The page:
Trees are an easy analogy
Whenever we tell Bulb members that they’ve lowered their carbon impact by 3.2 tonnes a year on average, we compare it to the number of trees it would take to remove that much CO2 from the air (it’s 1,590, as it happens). That’s because trees are something we’re all familiar with. We don’t mean to be presumptuous, but you might be less familiar with phytoplankton. And frankly, the comparison would make for a weirder email.
The ocean’s potential for locking up CO2 is often overlooked. A tree holds onto carbon for as long as it remains standing, which we hope is a long time. It could be many decades before that carbon is released back into the air. But when carbon makes its way to the deep ocean, it’s locked away from our atmosphere for hundreds (if not thousands) of years in the form of animal bones, sediment or plant materials.
There are lots of ways that ocean habitats capture and store CO2
The carbon captured by coastal ecosystems is called ‘coastal blue carbon.’ Wetlands like seagrass meadows, mangroves and salt marshes are excellent at sequestering carbon (taking it from the air) because the plants that live in these rich environments grow very quickly. Some studies suggest that wetlands actually sequester carbon 10 times quicker than mature rainforests. The soil itself is important, too. It’s usually anaerobic, which means that it lacks oxygen. Plants decompose much more slowly in anaerobic soil, so the carbon stored in those plants takes longer to find its way back into our atmosphere.
All marine vertebrates store carbon in their bodies. Whales are a great example, because they weigh a lot and they live for ages. Over their long lifetimes, whales accumulate a huge amount of carbon in their fat, and their storage potential doesn’t stop there. When a great whale dies, it sinks to the sea floor, sequestering an impressive 33 tons of CO2. From here, carbon passes onto any hungry deep-sea critters, and eventually into sediment, where it can stay locked up for thousands of years. Whales also play an important role in spreading nutrients through the ocean - partly thanks to their giant movements, and partly thanks to their giant poo. These nutrients help to grow populations of phytoplankton. Which brings us neatly onto...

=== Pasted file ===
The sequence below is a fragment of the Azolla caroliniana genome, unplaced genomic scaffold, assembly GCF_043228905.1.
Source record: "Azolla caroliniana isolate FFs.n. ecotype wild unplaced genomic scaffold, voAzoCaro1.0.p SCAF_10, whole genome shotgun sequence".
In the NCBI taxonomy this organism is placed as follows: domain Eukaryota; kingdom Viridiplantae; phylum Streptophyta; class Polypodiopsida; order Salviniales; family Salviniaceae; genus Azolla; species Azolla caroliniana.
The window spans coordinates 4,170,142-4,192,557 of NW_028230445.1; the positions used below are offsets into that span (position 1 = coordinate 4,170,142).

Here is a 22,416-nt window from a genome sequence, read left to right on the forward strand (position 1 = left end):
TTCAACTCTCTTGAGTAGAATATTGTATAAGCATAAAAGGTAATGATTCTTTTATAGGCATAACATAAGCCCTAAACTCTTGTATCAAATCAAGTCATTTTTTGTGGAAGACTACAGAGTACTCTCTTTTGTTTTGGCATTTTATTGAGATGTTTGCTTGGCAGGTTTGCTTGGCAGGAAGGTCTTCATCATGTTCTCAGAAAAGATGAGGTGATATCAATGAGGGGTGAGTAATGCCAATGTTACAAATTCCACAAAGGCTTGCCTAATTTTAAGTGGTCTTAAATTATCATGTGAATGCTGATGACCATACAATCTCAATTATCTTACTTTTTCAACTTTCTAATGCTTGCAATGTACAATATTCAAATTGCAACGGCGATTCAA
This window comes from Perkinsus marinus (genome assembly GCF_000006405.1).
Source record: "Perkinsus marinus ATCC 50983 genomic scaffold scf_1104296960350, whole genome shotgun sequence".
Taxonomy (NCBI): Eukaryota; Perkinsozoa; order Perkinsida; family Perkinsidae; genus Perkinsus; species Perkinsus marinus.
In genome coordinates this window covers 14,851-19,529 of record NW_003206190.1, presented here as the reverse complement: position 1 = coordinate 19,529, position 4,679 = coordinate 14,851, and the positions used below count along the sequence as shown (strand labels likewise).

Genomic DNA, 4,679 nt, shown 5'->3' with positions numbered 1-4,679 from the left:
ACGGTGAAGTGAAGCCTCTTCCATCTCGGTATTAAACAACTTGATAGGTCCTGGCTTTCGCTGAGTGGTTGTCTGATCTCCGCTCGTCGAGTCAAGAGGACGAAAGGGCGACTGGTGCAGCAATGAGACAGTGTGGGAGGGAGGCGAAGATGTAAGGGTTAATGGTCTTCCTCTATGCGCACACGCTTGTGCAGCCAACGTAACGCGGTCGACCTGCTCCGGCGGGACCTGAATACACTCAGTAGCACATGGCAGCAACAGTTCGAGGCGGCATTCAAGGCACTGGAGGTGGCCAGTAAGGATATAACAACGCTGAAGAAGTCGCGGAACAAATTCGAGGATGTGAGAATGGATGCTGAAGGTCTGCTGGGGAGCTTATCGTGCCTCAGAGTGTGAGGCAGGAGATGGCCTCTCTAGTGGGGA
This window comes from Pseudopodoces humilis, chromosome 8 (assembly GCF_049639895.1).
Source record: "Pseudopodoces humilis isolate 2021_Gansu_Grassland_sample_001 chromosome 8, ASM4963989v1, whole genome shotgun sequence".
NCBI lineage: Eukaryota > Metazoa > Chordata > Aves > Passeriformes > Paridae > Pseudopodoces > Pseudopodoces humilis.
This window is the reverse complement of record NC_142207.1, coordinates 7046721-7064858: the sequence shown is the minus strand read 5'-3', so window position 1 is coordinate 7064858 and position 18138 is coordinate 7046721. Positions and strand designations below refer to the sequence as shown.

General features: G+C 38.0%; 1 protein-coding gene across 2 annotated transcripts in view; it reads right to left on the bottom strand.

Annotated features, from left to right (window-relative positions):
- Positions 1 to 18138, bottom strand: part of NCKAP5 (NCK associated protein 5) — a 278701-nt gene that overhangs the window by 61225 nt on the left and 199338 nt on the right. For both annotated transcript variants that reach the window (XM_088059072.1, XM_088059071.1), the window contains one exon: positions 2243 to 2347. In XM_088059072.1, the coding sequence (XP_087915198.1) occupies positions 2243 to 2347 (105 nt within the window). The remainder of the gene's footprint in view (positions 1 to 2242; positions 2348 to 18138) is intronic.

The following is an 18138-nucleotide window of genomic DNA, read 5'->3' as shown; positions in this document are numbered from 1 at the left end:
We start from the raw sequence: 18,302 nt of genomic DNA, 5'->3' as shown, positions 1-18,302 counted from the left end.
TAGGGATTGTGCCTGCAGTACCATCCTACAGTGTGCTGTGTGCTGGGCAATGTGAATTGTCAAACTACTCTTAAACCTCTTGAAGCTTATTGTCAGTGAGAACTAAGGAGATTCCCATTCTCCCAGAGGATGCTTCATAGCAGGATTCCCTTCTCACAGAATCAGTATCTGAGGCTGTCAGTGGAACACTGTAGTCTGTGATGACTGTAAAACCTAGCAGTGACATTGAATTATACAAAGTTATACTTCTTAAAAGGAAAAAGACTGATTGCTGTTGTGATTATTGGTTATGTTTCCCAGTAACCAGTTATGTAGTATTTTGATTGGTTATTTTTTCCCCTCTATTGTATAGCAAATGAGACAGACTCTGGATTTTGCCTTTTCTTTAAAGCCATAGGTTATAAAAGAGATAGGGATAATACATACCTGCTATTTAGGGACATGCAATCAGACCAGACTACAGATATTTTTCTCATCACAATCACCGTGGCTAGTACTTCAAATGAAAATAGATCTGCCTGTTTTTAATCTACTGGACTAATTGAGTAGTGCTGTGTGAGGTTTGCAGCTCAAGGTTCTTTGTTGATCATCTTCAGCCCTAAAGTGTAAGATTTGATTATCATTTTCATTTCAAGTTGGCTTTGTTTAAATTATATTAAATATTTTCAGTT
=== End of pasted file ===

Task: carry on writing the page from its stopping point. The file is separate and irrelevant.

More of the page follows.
Phytoplankton are single-celled, free-floating marine plants, and they’re tiny carbon-capturing experts, too. Like plants on land, they use CO2 and produce oxygen during photosynthesis. It’s estimated that at least 50% of the oxygen in our atmosphere comes from phytoplankton, and that these microscopic superstars absorb about 4 times as much CO2 as the Amazon rainforest.
Larger marine plants (macroalgae) like kelp, might also play a significant role in fighting the climate crisis. Kelp can grow at speeds of 60cm a day, and it tends to enjoy rocky conditions close to shore. When these rocks erode, or when bits of kelp break away, the plant matter floats out to sea and sinks, storing CO2 on the deep seafloor (a bit like our friends, the whales). Scientists have suggested that around 200 million tonnes of CO2 are sequestered by macroalgae every year. That’s the same as the annual emissions of New York state.
As well as plants and animals, seawater itself plays a role in carbon absorption. That’s because carbon dioxide dissolves on the ocean's surface. And the sea is massive, don’t forget. It’s estimated that the sea absorbs 30% of man-made CO2 emissions. But as humans emit more greenhouse gases into the atmosphere, we’re altering the chemistry of seawater by making it more acidic. This has knock-on effects on the marine life that’s busy locking away carbon in other ways.
Protecting the ocean is an important way to prevent climate catastrophe
It’s clear that the sea plays a vital role in keeping CO2 out of the atmosphere. From restoring salt marshes and protecting whale populations to defending kelp forests with sea otter patrols, there are plenty of opportunities for us to harness marine biology and slow climate change.
There are lots of organisations doing fantastic work to protect our oceans. If you’d like to lend your support, the Marine Conservation Society or the WWF are great places to start. You could also consider an online course in the science of algae, or find out more about regenerative ocean farming techniques with Greenwave. The world is your oyster.
Don't forget, you can work out your personal carbon footprint and offset it with Bulb. Just head on over to our Carbon Calculator to get started.